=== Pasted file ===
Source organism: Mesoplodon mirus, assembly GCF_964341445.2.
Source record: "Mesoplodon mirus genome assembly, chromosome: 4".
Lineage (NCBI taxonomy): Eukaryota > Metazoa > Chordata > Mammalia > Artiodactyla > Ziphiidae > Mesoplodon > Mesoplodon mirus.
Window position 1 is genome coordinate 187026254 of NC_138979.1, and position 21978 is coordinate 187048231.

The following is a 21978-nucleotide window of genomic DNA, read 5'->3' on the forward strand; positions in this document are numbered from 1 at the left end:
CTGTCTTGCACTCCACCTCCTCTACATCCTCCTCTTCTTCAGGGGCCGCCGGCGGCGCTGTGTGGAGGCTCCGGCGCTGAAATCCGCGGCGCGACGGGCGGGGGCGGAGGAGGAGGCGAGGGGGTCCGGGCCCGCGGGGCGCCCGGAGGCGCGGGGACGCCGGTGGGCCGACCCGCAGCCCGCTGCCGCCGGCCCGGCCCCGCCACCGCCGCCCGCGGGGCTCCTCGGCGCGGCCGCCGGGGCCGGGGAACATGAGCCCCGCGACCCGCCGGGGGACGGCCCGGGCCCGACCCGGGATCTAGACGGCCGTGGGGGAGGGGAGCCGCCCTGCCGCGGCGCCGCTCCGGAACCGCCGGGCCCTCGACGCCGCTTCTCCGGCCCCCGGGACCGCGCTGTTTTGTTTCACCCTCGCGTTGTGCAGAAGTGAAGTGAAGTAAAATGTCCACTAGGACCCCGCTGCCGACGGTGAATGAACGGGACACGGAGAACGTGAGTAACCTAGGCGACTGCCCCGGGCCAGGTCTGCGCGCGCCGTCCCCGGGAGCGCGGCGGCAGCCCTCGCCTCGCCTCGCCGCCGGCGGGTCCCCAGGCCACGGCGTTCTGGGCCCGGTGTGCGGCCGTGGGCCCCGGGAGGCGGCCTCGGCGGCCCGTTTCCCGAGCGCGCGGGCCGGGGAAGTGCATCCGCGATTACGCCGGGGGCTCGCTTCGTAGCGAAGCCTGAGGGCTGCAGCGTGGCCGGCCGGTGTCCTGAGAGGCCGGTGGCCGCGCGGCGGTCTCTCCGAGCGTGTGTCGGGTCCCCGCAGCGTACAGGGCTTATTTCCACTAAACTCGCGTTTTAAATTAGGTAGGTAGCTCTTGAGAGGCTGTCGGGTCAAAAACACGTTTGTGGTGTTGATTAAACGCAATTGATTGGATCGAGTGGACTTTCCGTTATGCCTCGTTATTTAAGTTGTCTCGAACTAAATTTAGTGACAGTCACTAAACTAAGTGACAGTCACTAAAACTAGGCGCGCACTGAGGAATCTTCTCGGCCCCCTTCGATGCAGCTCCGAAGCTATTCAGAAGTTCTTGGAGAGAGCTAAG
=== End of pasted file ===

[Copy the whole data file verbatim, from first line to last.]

Source organism: Mesoplodon mirus, assembly GCF_964341445.2.
Source record: "Mesoplodon mirus genome assembly, chromosome: 4".
Lineage (NCBI taxonomy): Eukaryota > Metazoa > Chordata > Mammalia > Artiodactyla > Ziphiidae > Mesoplodon > Mesoplodon mirus.
Window position 1 is genome coordinate 187026254 of NC_138979.1, and position 21978 is coordinate 187048231.

The following is a 21978-nucleotide window of genomic DNA, read 5'->3' on the forward strand; positions in this document are numbered from 1 at the left end:
CTGTCTTGCACTCCACCTCCTCTACATCCTCCTCTTCTTCAGGGGCCGCCGGCGGCGCTGTGTGGAGGCTCCGGCGCTGAAATCCGCGGCGCGACGGGCGGGGGCGGAGGAGGAGGCGAGGGGGTCCGGGCCCGCGGGGCGCCCGGAGGCGCGGGGACGCCGGTGGGCCGACCCGCAGCCCGCTGCCGCCGGCCCGGCCCCGCCACCGCCGCCCGCGGGGCTCCTCGGCGCGGCCGCCGGGGCCGGGGAACATGAGCCCCGCGACCCGCCGGGGGACGGCCCGGGCCCGACCCGGGATCTAGACGGCCGTGGGGGAGGGGAGCCGCCCTGCCGCGGCGCCGCTCCGGAACCGCCGGGCCCTCGACGCCGCTTCTCCGGCCCCCGGGACCGCGCTGTTTTGTTTCACCCTCGCGTTGTGCAGAAGTGAAGTGAAGTAAAATGTCCACTAGGACCCCGCTGCCGACGGTGAATGAACGGGACACGGAGAACGTGAGTAACCTAGGCGACTGCCCCGGGCCAGGTCTGCGCGCGCCGTCCCCGGGAGCGCGGCGGCAGCCCTCGCCTCGCCTCGCCGCCGGCGGGTCCCCAGGCCACGGCGTTCTGGGCCCGGTGTGCGGCCGTGGGCCCCGGGAGGCGGCCTCGGCGGCCCGTTTCCCGAGCGCGCGGGCCGGGGAAGTGCATCCGCGATTACGCCGGGGGCTCGCTTCGTAGCGAAGCCTGAGGGCTGCAGCGTGGCCGGCCGGTGTCCTGAGAGGCCGGTGGCCGCGCGGCGGTCTCTCCGAGCGTGTGTCGGGTCCCCGCAGCGTACAGGGCTTATTTCCACTAAACTCGCGTTTTAAATTAGGTAGGTAGCTCTTGAGAGGCTGTCGGGTCAAAAACACGTTTGTGGTGTTGATTAAACGCAATTGATTGGATCGAGTGGACTTTCCGTTATGCCTCGTTATTTAAGTTGTCTCGAACTAAATTTAGTGACAGTCACTAAACTAAGTGACAGTCACTAAAACTAGGCGCGCACTGAGGAATCTTCTCGGCCCCCTTCGATGCAGCTCCGAAGCTATTCAGAAGTTCTTGGAGAGAGCTAAG